The Institute for Energy Research released today a case study on Spain’s failed green energy policies. This is the second entry in a series of case studies on Europe’s green energy disaster (click here to read IER’s case study on Germany).
For years, President Obama has pointed to Europe’s energy policies as an example that the United States should follow. However, those policies have been disastrous for countries like Spain, where electricity prices have skyrocketed, unemployment is over 25 percent, and youth unemployment is over 50 percent.
IER’s study found:
- In 2000, Spain began a new program to subsidize renewable energy with the passage of its “Promotion Plan for Renewable Energies.”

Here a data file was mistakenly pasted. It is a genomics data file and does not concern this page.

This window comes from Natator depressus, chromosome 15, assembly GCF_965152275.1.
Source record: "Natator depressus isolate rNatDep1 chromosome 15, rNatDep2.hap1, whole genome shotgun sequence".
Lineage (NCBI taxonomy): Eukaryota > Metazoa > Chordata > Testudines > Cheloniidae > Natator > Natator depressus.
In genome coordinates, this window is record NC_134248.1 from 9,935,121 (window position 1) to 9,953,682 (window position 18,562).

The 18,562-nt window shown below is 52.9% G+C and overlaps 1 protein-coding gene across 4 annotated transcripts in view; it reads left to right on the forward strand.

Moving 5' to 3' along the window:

- Spain’s feed-in tariffs have created a “rate deficit” amounting to $41 billion (about $850 per person).
- In 2011, Spain’s domestic electricity prices (including taxes) amounted to 29.46 U.S. ¢/kilowatt-hour (kWh), nearly 2.5 times more than U.S. prices.
- Spain’s electricity prices increased by 92 percent from 2005 to 2011.
- Rising energy costs hit low-income Spaniards the hardest–driving them into energy poverty
- Despite myriad renewable subsidies and mandates, Spain’s CO2 emissions increased by 34.5% from 1994-2011.